Frontman Mike Duce and guitarist Ben Sansom walk us through the gear being used on the Safe In Sound tour…
Eyeing up an empty Brixton Academy, Lower Than Atlantis guitarists Mike Duce and Ben Sansom are preparing for their biggest headliner in the capital to date.
Since forming in 2007, the Essex quartet have managed to break through the glass ceiling that often hinders British artists. Tonight’s show will have the kind of production only bands in the big league can afford.
With the wind in their sails from the Top 10 success of Safe In Sound, Mike and Ben invite us onstage to get a closer look at their weapons of choice…
Fender American Elite Strat
Mike Duce: “This is my main guitar. It’s brand new from Fender with Noiseless pickups, as well as the in-phase/out-of-phase S-1 system.
“There’s nice hardware on it, as well! There’s a Hipshot [bridge] because I’m drop-tuning a lot from standard and the songs go straight into each other.
“I was a bit dubious about them at first as I thought they were mainly used for bass; I found myself checking the tunings and it’s actually been pretty good. I use custom gauge strings - 56, 44, 32, 24, 16, 12 - which just came out of preference over the years.”
Fender Tom Delonge Strat
Mike: “This is the guitar I’m most known for and one of my oldest. It’s got Seymour Duncan Invaders loaded into it with a coil-tap.
“I keep this in drop A tuning and use a 65 bass string on the bottom and a regular guitar set for the rest. The guitar is only used for Work For It… I was rocking Jackson before, a signature model made for one of Fear Factory [when Christian Olde Wolbers was the band’s guitarist].
“All seven-string [guitars] look like you’re in fuckin’ Gorgoroth and I’m in a pop-rock band… So I retired that and re-rigged this old thing. It’s got a fat neck, 70s headstock and the machine heads are all bent… I like a bit of character; I even took the pickguard off because I like an ugly guitar.”
Fender American Strat
Mike: “This is a 2012 Strat that I haven’t done much to, other than swap the original pickup cover, which cracked.
“I was playing with it off for ages and it was a bit jaggy, so I stuck a cover on it. There are a couple of extra springs to lock the bridge off . I’m not using the bar. It’s in a weird tuning - CGDGBD - and I use it for Could Be Worse because the riff has this weird chiming sort of sound. It’s just a tuning I stumbled across to make certain strings ring out, so I decided to write the song that way and make it awkward for everyone else.”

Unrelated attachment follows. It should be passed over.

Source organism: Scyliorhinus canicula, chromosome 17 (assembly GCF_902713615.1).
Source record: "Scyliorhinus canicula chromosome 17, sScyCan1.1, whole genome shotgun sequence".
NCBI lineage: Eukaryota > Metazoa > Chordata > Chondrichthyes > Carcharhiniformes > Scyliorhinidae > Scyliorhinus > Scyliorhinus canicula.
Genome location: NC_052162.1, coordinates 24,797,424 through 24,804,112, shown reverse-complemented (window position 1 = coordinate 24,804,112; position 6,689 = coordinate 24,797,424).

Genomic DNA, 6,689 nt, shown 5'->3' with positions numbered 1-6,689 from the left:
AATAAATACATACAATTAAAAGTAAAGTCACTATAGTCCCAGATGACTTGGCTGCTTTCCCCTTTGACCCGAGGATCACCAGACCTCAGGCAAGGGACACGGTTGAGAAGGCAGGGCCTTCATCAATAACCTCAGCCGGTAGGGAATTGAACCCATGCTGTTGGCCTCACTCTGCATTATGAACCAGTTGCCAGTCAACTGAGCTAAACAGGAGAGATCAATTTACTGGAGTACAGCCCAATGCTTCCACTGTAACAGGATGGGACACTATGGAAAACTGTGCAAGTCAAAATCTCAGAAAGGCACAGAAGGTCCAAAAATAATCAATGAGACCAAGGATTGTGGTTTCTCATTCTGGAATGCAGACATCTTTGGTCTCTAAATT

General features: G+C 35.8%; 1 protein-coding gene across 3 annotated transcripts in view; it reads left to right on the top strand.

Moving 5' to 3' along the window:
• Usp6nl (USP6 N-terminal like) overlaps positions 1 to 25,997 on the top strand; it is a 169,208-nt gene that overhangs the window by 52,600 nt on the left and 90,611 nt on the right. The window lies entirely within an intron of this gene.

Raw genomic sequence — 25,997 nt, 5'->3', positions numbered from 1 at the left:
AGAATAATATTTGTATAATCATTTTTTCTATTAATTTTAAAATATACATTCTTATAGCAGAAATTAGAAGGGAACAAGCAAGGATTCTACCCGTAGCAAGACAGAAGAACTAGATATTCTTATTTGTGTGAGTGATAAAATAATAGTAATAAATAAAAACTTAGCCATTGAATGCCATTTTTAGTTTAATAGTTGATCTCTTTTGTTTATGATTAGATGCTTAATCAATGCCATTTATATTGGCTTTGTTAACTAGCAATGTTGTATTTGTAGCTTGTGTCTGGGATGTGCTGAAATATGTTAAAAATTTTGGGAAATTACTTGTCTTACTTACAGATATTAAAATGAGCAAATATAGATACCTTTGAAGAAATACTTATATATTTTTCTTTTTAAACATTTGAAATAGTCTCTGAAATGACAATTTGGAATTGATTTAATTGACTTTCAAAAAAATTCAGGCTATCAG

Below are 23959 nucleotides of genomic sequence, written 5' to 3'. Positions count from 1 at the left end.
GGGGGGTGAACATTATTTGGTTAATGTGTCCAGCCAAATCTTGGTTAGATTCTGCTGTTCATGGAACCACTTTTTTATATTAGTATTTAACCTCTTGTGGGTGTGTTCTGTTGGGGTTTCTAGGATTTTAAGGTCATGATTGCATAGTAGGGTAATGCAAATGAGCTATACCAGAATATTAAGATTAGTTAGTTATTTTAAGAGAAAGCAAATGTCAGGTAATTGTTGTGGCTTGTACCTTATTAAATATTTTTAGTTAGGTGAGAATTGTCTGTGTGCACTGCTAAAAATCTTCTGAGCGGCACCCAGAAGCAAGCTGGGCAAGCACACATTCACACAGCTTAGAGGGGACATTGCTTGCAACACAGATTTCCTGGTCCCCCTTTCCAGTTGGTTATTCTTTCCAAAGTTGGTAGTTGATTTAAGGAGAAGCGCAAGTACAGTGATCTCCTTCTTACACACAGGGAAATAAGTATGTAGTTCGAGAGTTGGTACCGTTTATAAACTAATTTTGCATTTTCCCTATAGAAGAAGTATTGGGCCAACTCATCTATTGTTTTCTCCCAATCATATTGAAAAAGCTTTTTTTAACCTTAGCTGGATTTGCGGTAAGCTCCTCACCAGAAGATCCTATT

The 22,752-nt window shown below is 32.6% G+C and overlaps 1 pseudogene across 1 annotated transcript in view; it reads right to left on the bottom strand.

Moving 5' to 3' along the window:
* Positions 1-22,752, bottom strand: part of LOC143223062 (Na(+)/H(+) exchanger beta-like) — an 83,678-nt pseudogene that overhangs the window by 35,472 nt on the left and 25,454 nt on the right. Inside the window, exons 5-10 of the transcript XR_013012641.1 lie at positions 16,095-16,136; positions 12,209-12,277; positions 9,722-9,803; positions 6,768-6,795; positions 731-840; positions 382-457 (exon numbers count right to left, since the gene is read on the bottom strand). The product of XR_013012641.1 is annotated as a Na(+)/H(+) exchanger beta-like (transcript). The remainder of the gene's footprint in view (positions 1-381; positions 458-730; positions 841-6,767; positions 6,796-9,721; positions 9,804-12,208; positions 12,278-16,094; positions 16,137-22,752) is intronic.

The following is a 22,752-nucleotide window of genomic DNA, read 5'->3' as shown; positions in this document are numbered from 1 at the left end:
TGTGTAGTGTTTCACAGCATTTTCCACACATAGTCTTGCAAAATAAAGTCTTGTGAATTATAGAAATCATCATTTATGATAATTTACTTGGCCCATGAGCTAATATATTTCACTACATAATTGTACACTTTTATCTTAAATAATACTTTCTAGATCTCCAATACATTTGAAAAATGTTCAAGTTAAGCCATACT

Fender Japanese Strat
Mike: “This was my very first guitar. All that’s changed is the pickguard and the pickup. V-Man from Slipknot put it in there and I don’t even know which one it is. He used to guitar tech for me, long before he was in Slipknot. He changed the strings one day and I found this pickup fitted in. He said, ‘Trust me!’
“I’m pretty sure it’s a late 80s/early 90s model and it’s tuned to open C Major - CGCEGC - for English Kids In America. I really love that classic Smashing Pumpkins sound: Billy Corgan doing the jingle-jangle stuff , which I play more of, and Ben has that James Iha vibe with powerchords on a Les Paul.”
Kemper Profiler & Pedal
Mike: “The only sound I’ve profiled myself was an MXR Stereo Chorus into a ’68 Fender Silverface Twin reissue. That’s always been my clean tone - before I used to switch amps for my dirty tones, using a JCM900 with an MXR Micro Amp in front.
“Then for the fake seven-string sounds, I have a 5150 profi le that came from Rory [Clewlow] from Enter Shikari, because he’s got a bank of them. Each song has its own drops and effects programmed in. I find it makes the set a little easier on my voice, plus it sounds heavier - we sound beefier when we do that.”